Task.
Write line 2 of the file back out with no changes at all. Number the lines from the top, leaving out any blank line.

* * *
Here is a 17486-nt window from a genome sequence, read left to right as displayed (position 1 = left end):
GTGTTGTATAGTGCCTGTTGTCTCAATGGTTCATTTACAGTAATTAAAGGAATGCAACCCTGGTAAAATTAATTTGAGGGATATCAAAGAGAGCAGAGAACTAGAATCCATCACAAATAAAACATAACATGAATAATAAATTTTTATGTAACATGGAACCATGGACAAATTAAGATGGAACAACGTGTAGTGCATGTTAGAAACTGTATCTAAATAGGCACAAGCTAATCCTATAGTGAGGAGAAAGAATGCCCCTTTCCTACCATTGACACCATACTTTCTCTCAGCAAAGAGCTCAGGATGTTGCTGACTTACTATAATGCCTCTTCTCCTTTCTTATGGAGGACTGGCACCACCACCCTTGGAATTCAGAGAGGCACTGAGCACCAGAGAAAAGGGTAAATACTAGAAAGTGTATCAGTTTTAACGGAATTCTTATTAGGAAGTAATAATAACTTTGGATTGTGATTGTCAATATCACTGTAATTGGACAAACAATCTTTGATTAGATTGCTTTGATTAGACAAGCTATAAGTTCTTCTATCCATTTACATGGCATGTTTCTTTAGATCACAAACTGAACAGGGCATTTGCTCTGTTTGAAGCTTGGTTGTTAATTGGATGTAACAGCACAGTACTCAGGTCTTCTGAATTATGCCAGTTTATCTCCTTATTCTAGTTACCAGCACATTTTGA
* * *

GTGTTGTATAGTGCCTGTTGTCTCAATGGTTCATTTACAGTAATTAAAGGAATGCAACCCTGGTAAAATTAATTTGAGGGATATCAAAGAGAGCAGAGAACTAGAATCCATCACAAATAAAACATAACATGAATAATAAATTTTTATGTAACATGGAACCATGGACAAATTAAGATGGAACAACGTGTAGTGCATGTTAGAAACTGTATCTAAATAGGCACAAGCTAATCCTATAGTGAGGAGAAAGAATGCCCCTTTCCTACCATTGACACCATACTTTCTCTCAGCAAAGAGCTCAGGATGTTGCTGACTTACTATAATGCCTCTTCTCCTTTCTTATGGAGGACTGGCACCACCACCCTTGGAATTCAGAGAGGCACTGAGCACCAGAGAAAAGGGTAAATACTAGAAAGTGTATCAGTTTTAACGGAATTCTTATTAGGAAGTAATAATAACTTTGGATTGTGATTGTCAATATCACTGTAATTGGACAAACAATCTTTGATTAGATTGCTTTGATTAGACAAGCTATAAGTTCTTCTATCCATTTACATGGCATGTTTCTTTAGATCACAAACTGAACAGGGCATTTGCTCTGTTTGAAGCTTGGTTGTTAATTGGATGTAACAGCACAGTACTCAGGTCTTCTGAATTATGCCAGTTTATCTCCTTATTCTAGTTACCAGCACATTTTGA